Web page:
The aptly named Republican "retreat" last weekend at the ritzy Greenbrier resort in West Virginia should have included Democrats because Republicans are behaving just like them.
There was President Bush arguing for his "bipartisan stimulus package" and supporting government handouts with borrowed money. Republicans can always cut a bipartisan deal if they behave like Democrats.
House Republican Leader John Boehner implored his fellow Republicans to "sacrifice" by agreeing to a one-year moratorium on earmarks to "prove" that Republicans are the party that can fix Washington. Someone should have pointed out to Boehner that the word "fix" is also used to describe the neutering that occurs at a veterinarian's office to keep a pet from reproducing. The Republican Party is engaging in self-mutilation.
President Bush, according to The Wall Street Journal, chose to "use his State of the Union address to lay down his toughest anti-earmarking pledge to date tell Congress that he will veto any fiscal 2009 spending bill that doesn't cut earmarks in half from 2008 levels" and issue "a Presidential order informing executive departments that from now on they should refuse to fund earmarks that aren't explicitly mentioned in statutory language."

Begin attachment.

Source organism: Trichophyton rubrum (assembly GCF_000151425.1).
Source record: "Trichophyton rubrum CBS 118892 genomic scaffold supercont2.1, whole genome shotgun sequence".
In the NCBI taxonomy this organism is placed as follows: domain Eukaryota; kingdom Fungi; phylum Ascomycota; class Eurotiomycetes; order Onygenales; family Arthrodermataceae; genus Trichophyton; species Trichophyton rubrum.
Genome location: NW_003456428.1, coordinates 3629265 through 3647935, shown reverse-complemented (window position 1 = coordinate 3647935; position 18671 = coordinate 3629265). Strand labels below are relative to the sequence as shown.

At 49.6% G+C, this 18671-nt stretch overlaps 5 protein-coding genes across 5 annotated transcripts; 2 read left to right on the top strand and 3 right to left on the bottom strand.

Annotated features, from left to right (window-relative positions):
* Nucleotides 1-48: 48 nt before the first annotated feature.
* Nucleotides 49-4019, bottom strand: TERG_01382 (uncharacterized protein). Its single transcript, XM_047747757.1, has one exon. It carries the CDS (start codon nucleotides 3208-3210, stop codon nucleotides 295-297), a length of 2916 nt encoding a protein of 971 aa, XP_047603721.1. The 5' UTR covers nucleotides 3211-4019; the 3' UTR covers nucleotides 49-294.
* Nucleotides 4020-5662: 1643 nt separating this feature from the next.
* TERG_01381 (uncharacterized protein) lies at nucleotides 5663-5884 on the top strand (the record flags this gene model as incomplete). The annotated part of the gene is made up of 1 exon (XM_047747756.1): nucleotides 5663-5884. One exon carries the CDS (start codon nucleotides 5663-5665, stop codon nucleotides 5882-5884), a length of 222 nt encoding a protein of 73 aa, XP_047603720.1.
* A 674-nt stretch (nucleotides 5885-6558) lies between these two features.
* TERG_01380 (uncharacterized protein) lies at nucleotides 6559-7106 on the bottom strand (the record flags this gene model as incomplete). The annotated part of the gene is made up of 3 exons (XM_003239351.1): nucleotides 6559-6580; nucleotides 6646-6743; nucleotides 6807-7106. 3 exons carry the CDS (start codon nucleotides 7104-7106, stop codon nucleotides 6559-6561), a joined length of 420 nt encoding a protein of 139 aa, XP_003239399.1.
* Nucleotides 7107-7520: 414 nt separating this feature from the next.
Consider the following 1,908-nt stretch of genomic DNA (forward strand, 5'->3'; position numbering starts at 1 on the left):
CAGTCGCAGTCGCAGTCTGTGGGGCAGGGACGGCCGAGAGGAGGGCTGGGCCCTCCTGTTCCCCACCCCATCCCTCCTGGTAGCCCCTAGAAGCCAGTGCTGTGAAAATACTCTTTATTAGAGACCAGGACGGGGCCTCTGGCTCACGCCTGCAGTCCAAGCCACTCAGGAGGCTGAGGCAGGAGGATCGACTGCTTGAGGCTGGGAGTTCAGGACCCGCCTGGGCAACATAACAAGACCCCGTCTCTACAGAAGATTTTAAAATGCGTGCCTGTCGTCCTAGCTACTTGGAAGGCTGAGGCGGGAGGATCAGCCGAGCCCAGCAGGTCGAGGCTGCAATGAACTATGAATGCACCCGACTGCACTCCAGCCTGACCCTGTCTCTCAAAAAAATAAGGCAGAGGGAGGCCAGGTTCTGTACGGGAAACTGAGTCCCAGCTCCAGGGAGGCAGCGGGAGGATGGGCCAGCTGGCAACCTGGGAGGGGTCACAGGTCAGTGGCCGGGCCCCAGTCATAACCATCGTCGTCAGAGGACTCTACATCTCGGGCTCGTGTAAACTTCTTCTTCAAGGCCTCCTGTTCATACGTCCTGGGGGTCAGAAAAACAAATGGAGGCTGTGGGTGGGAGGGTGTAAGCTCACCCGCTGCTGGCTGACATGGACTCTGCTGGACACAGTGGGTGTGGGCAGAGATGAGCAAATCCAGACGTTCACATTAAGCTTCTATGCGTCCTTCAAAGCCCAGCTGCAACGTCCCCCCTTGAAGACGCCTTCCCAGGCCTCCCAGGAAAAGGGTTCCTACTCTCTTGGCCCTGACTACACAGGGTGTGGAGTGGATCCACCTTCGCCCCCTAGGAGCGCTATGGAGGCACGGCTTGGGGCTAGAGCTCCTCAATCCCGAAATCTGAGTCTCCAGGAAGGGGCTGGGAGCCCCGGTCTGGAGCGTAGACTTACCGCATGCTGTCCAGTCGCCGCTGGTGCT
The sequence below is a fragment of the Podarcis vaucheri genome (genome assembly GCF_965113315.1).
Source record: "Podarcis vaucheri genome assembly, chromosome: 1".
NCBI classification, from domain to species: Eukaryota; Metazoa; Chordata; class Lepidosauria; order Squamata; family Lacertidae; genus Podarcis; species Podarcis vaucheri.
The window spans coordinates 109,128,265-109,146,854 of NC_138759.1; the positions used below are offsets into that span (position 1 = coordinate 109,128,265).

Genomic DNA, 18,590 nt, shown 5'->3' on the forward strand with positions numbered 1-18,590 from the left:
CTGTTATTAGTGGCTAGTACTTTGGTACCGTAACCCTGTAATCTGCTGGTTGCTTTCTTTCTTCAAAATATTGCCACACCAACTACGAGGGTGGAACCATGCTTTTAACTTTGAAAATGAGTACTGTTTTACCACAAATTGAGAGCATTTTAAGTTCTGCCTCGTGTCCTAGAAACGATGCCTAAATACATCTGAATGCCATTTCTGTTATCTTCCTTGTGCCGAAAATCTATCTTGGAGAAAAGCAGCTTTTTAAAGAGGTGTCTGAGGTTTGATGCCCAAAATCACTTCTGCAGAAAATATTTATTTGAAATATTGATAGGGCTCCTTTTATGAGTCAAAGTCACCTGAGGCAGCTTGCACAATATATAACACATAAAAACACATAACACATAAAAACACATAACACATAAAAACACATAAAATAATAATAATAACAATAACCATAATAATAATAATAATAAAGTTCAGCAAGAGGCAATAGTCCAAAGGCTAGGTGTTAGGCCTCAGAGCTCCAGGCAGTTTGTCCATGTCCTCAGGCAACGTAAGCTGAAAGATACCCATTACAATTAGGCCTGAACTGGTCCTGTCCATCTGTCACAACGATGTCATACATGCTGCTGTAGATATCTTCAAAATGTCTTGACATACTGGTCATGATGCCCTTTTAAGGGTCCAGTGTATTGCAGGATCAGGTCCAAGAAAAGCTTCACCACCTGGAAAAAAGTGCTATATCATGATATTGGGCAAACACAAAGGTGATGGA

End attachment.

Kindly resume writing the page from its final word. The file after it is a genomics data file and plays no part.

This would have been more credible and more effective had it occurred when Republicans controlled Congress. Too many Republicans continue to embrace the notion that more spending on pork barrel projects will keep them in office. They should have been disabused of that notion when they lost control of Congress in the 2006 election, largely because their collusion with President Bush on spending and expansion of government mimicked the Democrats. The Republican rank and file and Independent voters prefer their liberalism straight up rather than diluted by party leaders.
The best opportunity Republicans had at their retreat to prove they see the light on spending was to name the tireless anti-pork crusader Rep. Jeff Flake, Arizona Republican, to the powerful Appropriations Committee. This would have been the equivalent of placing a preacher at the entrance to a house of ill repute, or a member of the Woman's Christian Temperance Union on an alcohol beverage and control board. The analogies are apt because too many politicians are drunk on power and behave like harlots with other people's money.
Cal Thomas is co-author (with Bob Beckel) of the book, "Common Ground: How to Stop the Partisan War That is Destroying America".
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